She grabs her paintbrush and dips it in the indigo hue. Her eyes, once so warm and lively, are drawn to the swiveling, changing shade of the blue. “Dear, that’s too much,” I say, but she continues to soak the brush. I remind her three times. “Dear, why are you not well?”
She watches the fountain pen I hold in my hand, its tip hanging from the paper I’m writing in, and say, “You’re staining the paper. Look closely.” I look down at the paper and there it is, the drops of black ink. I sweep it off the paper, but it creates dark smudges. It looks—is—ugly and inappropriate. “I must get a new one.”
“Why should you? You can still use the blank space at the back.”
“I’ve already ruined it. It’s dirty, anyway,” I say. “Dear, what’s wrong?” I open the wooden drawer beside me. I pick up the last piece of brownish paper. I haven’t cleaned the cabinet, I notice, but tomorrow, I will. “Ah, I must get another set.” Of papers and maybe a new cabinet. I look up to her and ask her again. “Are you mad?”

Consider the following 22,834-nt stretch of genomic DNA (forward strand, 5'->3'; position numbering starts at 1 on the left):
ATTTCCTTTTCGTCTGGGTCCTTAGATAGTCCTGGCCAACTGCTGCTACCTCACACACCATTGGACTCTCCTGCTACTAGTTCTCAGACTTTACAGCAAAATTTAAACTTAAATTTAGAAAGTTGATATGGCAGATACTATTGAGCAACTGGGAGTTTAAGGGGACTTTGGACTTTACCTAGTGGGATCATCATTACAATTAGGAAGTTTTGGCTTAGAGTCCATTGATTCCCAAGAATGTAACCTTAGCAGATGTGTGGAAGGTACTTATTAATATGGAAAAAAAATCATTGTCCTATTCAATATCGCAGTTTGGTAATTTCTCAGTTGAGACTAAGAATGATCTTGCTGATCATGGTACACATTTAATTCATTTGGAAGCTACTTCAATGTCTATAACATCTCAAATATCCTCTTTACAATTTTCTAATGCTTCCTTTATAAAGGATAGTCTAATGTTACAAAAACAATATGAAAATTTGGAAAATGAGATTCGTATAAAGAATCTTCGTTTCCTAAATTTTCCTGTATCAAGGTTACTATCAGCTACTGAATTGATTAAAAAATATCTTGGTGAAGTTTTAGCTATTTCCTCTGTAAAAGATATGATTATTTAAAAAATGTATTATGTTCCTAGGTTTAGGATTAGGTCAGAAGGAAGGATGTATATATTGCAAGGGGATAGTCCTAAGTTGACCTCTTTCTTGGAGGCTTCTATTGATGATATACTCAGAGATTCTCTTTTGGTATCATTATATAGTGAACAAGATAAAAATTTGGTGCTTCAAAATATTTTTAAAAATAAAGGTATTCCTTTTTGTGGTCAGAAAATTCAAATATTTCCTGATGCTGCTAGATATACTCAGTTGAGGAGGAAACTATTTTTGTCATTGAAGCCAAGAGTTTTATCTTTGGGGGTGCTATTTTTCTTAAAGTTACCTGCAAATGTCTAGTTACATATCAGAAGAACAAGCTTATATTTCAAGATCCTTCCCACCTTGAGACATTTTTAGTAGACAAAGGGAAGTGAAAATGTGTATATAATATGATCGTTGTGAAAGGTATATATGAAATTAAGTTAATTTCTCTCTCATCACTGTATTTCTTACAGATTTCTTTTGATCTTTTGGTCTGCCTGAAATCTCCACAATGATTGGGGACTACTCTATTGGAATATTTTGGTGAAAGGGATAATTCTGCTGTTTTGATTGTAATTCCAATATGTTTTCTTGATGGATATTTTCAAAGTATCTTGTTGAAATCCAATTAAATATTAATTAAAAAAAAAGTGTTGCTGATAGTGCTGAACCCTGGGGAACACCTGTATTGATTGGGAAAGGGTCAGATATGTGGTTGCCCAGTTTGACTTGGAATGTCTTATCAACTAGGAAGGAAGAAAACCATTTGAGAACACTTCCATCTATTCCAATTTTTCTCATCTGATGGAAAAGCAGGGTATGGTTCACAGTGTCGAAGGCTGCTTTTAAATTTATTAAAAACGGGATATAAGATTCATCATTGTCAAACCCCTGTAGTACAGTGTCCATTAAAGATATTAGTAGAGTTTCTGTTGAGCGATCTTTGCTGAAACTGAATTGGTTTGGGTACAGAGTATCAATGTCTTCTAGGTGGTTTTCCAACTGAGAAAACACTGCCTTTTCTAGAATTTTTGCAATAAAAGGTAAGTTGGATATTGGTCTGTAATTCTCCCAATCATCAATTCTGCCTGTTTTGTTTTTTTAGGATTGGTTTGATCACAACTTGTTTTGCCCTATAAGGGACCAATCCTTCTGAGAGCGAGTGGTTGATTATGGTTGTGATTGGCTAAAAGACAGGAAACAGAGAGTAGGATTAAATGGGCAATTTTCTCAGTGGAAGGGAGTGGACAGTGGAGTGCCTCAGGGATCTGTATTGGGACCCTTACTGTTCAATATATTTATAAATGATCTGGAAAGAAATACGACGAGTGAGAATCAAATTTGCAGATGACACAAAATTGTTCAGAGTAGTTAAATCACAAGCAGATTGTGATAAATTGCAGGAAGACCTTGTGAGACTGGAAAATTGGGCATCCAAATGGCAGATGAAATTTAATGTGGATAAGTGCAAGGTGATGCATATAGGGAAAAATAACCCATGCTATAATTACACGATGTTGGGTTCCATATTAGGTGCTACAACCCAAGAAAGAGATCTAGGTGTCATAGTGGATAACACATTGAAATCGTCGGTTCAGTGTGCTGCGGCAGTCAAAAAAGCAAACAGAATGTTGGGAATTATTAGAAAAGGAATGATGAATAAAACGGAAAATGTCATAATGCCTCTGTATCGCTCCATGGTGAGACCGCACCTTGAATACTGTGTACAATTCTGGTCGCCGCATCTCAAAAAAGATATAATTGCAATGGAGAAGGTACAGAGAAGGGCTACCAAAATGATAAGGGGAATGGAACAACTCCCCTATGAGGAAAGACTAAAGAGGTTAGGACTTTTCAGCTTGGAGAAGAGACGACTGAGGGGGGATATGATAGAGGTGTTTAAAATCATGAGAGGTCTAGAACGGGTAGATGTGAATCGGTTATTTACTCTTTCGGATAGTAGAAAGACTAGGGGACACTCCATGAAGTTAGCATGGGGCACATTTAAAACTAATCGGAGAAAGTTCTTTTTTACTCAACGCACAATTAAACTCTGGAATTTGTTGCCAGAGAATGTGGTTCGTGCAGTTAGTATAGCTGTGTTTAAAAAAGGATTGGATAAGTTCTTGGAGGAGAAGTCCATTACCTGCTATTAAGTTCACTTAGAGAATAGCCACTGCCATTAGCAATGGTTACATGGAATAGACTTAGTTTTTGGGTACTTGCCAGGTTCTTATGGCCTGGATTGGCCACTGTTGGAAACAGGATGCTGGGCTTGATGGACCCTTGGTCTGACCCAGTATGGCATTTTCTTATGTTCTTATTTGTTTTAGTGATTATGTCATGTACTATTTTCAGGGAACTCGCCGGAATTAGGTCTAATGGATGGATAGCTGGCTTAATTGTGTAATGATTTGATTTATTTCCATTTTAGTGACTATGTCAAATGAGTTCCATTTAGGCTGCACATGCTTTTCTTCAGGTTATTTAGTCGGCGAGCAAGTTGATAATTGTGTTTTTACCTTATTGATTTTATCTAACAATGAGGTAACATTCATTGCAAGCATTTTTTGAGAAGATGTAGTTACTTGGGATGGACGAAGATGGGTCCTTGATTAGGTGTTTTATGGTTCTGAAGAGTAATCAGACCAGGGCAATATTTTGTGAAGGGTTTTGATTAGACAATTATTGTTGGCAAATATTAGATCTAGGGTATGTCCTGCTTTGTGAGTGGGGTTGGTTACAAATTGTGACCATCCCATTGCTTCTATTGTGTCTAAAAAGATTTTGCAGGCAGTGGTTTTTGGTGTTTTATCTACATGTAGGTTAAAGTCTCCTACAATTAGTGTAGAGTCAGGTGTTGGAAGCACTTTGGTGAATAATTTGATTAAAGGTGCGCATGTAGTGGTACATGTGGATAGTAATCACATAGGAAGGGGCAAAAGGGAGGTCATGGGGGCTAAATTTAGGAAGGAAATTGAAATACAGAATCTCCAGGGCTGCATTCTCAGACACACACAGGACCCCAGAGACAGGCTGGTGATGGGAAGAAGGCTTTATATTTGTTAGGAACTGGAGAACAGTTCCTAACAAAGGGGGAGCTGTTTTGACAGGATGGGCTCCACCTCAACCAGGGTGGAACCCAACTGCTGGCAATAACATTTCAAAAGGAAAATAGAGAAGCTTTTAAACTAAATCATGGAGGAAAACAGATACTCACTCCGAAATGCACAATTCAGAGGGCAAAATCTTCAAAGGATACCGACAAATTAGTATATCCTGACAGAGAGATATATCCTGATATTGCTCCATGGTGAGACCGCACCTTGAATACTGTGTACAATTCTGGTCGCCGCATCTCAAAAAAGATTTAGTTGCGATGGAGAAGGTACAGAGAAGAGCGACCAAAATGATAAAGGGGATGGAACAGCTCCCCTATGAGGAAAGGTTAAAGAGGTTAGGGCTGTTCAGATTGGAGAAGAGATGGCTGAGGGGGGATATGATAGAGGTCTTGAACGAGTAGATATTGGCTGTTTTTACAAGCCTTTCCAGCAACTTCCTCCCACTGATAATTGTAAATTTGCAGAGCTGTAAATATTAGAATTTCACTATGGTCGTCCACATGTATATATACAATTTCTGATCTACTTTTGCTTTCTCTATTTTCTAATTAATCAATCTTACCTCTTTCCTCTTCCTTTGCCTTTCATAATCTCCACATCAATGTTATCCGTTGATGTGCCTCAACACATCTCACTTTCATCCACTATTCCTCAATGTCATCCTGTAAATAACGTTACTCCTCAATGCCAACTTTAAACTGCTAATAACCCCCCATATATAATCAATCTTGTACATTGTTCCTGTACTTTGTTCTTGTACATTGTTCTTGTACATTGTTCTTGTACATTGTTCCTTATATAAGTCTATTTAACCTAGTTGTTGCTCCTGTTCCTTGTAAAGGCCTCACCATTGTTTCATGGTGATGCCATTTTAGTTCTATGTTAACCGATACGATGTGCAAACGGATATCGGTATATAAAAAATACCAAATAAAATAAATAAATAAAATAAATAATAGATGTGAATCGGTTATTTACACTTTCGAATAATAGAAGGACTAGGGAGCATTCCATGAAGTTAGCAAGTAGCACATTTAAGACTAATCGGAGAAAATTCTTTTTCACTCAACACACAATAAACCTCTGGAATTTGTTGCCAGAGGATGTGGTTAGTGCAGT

The bristles of her brush darken as the blue color coats each strand. It begins to appear black and it’s horrible. “Dear, that’s too strong.” She looks at me, with tears and sadness and loss in her eyes, and say, “How come you could notice the change in the color?”
“You can see it from here and…”
“Why do you care for the bristles and the colors that much? Such a mystery,” she says. She plunges her brush into the cup of water beside her canvas. She grabs the wet rug and rubs off the excess paint on her hands. She does it until her skin becomes red and I ask her, “what’s wrong? Are you mad?”
She continues to scrub her skin with the rug. I take a glimpse of her painting that looks like a figure—a man—painted in all shades of blue except for his white pair of eyes. Since she doesn’t reply that much, I continue writing a letter for my lovely wife.
WORD COUNT: 362
Thank you for reading this story. If you want to talk about random things with me, do not hesitate to reach me through my “Contact” page. All the best love, my dear.